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Aquaculture bill could provide industry certainty

NEW ZEALAND - Nationals Fisheries spokesman, Phil Heatley, has this week placed a Members Bill in the ballot that would provide an improved legislative framework for the aquaculture industry.

Aquaculture bill could provide industry certainty - NEW ZEALAND - Nationals Fisheries spokesman, Phil Heatley, has this week placed a Members Bill in the ballot that would provide an improved legislative framework for the aquaculture industry.

The Resource Management (Aquaculture) Amendment Bill would ensure certainty for investors, encouragement for ongoing research and incentives so that the industry reaches its potential, says Mr Heatley.

Labours flawed aquaculture legislation has resulted in a cumbersome set of regulations that few are satisfied with. More than one-and-a-half years after it was passed into law, not a single new Aquaculture Management Area (AMA) has been created.

Regional councils, who had high hopes for the legislation, have downed their tools because they have no incentive or direction to set up AMAs.

Marine farmers can undertake a private plan change, but the bureaucracy and costs are insurmountable, with any positive result only coming many years down the track. With our natural resources, clean water and business smarts, New Zealand should aim to be harnessing the full potential of our aquaculture industry.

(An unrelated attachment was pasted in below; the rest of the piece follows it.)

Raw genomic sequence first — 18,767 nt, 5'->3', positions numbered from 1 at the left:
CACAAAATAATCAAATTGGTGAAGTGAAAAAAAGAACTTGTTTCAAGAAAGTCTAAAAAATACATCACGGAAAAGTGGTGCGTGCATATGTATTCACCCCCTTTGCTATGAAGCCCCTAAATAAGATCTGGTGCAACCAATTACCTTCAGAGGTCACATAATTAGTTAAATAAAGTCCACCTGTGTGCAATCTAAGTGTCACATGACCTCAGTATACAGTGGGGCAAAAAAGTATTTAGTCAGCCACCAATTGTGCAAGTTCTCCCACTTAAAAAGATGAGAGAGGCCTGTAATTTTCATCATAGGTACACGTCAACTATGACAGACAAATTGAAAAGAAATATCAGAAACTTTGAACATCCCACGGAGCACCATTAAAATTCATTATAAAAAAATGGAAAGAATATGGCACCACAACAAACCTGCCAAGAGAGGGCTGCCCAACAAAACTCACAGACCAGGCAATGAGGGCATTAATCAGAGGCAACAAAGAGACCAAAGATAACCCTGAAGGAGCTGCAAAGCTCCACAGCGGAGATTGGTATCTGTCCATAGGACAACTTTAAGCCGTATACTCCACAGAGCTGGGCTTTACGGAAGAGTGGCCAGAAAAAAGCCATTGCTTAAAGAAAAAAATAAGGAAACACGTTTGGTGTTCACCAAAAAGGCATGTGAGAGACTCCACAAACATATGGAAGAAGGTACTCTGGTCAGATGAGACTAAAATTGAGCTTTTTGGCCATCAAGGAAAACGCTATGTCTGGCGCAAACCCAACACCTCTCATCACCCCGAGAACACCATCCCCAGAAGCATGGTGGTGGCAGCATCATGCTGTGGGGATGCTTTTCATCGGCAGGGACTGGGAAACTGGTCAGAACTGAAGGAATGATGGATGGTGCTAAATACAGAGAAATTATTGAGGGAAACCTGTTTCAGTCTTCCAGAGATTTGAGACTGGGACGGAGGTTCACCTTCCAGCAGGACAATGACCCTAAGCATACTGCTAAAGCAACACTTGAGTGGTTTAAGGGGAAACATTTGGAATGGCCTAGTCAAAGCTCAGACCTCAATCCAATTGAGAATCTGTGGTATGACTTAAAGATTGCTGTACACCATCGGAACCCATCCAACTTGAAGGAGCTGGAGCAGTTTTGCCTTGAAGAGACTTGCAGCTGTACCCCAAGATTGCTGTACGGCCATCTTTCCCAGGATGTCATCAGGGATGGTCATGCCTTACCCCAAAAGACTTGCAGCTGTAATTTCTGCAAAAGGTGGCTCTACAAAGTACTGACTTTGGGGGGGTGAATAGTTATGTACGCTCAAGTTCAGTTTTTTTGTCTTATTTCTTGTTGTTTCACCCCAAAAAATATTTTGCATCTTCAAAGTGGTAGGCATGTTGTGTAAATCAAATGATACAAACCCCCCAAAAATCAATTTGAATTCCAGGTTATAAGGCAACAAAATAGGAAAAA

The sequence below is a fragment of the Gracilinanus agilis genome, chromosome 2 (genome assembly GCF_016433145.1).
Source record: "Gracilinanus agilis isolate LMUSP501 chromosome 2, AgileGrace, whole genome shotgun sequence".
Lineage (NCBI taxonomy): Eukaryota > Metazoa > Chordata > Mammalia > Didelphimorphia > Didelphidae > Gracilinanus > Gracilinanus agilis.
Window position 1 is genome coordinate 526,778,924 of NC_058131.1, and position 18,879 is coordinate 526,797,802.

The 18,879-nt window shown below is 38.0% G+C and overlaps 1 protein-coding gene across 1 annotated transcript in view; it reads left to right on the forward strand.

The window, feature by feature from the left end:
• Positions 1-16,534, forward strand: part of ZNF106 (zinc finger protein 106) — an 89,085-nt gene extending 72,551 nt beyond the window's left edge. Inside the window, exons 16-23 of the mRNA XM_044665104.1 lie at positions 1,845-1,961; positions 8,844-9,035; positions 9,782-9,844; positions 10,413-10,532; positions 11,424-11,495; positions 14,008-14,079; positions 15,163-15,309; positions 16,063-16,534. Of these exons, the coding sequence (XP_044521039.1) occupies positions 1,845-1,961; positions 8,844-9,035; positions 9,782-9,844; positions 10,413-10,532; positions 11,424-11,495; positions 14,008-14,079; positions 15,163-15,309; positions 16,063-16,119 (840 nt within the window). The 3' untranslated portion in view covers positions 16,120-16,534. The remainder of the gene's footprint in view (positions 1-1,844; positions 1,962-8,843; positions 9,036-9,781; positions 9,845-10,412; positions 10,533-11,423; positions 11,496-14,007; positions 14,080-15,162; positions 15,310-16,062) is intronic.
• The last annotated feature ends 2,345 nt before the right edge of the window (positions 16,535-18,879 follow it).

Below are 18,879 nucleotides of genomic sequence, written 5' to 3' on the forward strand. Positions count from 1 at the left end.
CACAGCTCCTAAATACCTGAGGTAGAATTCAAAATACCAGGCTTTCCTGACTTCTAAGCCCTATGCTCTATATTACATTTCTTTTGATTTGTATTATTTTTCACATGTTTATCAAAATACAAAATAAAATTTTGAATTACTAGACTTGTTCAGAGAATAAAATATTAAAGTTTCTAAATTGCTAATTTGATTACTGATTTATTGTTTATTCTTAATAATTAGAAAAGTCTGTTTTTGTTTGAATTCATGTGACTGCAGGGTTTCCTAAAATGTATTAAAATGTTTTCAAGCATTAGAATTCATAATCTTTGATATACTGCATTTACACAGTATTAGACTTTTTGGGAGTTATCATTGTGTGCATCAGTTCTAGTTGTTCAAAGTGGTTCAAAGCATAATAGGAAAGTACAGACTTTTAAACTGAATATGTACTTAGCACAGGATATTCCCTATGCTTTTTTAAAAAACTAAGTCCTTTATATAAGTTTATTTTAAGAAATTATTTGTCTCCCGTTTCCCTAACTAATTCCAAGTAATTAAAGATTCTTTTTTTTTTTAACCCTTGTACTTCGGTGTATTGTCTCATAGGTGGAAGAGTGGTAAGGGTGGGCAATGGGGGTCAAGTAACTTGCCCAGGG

Parliament needs to help the industry, not hinder it, and give investors the confidence to invest and develop. It is absurd that people with the initiative to trial new species in new areas or with new technology have to go through an arduous, time-consuming and expensive private plan change to do so.

My Bill would allow for aquaculture research to occur outside AMAs, as a discretionary activity, as long as the research is confined to less than two hectares and is in association with a recognised research programme.

Investors will have no confidence in aquaculture if they invest in the water, in the processing plant and in the market, then some fly-by-nighter is granted the space they are sitting on when permits come up for renewal. The current legislation has additional criteria that incumbents must meet to resecure their permits. This produces uncertainty and stifles investment.

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